Once in a while, we encounter work that affects us so profoundly that it becomes part of our selves, the rhythms of blood and breath. That happened when I read your collected works, followed by individual collections. "In Blackwater Woods," for example, startles me every time I read it, as if I encountered it for the first time. That poem speaks so deeply to me of what it means to risk love, which is, God knows, the riskiest undertaking of all. I quote long sections of "Summer Day" to my students, type lines from it on my desk, pin them to my wall. I use your work to inspire myself to write; I use your work to inspire myself and others to live deeply and consciously and fully.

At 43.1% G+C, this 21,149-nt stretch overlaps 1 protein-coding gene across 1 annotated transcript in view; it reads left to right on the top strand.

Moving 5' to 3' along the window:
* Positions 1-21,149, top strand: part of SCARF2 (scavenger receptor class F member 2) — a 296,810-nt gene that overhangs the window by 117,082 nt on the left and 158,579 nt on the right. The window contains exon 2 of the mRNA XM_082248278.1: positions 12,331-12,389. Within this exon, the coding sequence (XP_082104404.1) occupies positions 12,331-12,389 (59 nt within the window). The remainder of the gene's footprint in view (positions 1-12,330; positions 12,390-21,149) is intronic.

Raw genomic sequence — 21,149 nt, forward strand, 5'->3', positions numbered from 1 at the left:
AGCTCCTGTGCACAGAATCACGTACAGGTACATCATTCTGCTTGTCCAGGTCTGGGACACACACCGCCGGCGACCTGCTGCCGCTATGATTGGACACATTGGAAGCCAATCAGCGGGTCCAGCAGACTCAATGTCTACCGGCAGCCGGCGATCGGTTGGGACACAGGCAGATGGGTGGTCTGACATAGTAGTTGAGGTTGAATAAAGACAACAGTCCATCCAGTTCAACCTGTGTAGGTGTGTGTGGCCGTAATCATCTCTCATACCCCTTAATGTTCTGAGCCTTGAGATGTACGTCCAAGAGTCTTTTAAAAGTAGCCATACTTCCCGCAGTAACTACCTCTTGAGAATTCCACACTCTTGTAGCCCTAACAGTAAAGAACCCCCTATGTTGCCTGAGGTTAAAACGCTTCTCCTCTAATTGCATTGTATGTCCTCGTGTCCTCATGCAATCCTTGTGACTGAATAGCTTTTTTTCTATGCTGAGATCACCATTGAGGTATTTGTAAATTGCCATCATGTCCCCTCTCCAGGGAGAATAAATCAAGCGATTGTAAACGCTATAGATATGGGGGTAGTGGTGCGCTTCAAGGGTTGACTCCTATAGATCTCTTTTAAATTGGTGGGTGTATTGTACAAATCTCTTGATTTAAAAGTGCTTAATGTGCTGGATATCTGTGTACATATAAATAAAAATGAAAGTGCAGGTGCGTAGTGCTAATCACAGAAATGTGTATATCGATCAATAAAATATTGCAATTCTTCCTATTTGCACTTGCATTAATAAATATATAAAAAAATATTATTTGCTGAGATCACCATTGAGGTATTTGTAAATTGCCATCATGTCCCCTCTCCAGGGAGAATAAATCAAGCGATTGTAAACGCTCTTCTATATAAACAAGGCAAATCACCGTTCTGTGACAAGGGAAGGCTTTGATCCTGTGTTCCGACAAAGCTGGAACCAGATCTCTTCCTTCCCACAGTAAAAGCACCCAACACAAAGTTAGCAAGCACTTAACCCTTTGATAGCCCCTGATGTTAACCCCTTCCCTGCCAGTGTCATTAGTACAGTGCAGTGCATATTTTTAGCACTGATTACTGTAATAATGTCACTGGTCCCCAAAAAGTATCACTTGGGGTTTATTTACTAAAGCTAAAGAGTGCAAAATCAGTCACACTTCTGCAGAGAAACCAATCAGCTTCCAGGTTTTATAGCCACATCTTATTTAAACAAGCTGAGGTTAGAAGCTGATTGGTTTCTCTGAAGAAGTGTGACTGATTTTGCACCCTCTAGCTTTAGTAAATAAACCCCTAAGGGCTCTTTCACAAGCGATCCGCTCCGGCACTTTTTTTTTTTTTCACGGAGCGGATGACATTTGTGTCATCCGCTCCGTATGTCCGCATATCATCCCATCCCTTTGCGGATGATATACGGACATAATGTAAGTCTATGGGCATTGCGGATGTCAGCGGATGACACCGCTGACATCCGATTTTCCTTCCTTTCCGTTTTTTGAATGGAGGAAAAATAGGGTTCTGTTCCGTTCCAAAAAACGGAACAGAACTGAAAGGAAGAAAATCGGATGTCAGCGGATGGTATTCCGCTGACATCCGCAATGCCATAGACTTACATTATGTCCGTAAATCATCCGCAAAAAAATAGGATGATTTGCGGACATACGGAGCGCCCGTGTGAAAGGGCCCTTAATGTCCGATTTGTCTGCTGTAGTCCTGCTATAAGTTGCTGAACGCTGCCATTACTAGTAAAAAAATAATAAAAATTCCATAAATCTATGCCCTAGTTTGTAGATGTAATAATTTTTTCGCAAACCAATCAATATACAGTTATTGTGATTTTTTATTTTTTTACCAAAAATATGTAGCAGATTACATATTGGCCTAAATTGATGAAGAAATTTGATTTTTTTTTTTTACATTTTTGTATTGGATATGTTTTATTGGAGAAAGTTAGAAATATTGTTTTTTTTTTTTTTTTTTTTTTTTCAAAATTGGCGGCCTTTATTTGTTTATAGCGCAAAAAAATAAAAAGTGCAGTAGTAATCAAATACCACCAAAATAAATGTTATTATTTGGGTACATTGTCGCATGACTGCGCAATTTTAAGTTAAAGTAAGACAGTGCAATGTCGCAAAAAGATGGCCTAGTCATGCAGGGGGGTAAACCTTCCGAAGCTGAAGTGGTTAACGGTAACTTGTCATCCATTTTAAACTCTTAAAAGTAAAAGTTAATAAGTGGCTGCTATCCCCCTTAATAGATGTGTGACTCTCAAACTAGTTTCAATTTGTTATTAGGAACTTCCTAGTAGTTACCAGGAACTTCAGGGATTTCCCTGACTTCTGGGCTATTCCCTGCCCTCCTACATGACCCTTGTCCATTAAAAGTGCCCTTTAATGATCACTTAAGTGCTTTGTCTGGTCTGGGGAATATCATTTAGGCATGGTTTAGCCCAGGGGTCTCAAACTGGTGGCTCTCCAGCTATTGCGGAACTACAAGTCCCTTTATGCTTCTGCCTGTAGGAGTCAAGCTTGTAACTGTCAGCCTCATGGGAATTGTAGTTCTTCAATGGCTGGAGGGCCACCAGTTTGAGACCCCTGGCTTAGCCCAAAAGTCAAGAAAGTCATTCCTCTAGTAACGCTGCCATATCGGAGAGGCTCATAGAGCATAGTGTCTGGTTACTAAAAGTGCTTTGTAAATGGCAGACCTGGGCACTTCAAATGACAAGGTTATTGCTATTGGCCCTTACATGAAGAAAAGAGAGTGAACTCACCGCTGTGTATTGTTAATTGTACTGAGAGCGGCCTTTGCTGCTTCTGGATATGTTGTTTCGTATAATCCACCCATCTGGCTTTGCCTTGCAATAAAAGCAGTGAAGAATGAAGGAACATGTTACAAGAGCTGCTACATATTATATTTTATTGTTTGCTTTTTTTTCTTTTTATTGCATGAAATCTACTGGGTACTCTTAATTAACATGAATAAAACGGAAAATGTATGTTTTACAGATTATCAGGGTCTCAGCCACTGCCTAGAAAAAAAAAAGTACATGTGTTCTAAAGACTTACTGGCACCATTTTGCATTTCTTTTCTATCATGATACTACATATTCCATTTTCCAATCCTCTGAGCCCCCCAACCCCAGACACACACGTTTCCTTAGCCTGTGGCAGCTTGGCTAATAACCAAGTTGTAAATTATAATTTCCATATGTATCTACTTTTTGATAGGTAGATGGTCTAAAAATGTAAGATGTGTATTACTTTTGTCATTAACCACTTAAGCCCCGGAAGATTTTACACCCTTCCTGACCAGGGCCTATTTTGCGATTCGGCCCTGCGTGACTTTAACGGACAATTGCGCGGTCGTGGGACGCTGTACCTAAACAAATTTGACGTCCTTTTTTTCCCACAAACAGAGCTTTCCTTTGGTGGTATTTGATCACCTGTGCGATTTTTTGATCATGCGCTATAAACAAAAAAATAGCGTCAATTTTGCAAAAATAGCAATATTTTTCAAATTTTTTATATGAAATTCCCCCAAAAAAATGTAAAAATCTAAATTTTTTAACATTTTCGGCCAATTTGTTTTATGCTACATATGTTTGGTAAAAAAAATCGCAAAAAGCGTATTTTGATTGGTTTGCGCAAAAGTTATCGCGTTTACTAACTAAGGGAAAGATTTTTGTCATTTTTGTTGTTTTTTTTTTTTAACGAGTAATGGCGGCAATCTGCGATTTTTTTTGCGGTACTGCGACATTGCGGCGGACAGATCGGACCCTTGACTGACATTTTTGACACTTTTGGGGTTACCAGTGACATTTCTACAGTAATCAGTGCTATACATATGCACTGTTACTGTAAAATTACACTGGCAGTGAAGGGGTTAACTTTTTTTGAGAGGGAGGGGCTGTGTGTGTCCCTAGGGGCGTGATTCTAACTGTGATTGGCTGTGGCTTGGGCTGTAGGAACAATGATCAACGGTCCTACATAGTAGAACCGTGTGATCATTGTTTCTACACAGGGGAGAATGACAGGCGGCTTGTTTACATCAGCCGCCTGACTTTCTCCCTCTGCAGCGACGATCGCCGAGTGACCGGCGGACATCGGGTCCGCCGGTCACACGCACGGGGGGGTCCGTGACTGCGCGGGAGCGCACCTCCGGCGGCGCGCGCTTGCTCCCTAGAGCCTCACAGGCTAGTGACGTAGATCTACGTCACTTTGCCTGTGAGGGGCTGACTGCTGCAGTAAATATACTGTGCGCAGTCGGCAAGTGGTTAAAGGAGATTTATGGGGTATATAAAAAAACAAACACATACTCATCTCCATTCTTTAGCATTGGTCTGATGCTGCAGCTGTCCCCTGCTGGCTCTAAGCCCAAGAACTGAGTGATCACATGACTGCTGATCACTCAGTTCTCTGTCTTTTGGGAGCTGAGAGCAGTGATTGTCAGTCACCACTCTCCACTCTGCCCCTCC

Part of being a writer is that sense of sending work out that is never quite what we wanted it to be, never sure if or how it will speak to others, whether it has, in the terrible phrase, been "worth it." Yours has been a life of profound worth, your work a spending of every talent you possess, and I am only one of many who love you for it.
Thank you for persisting.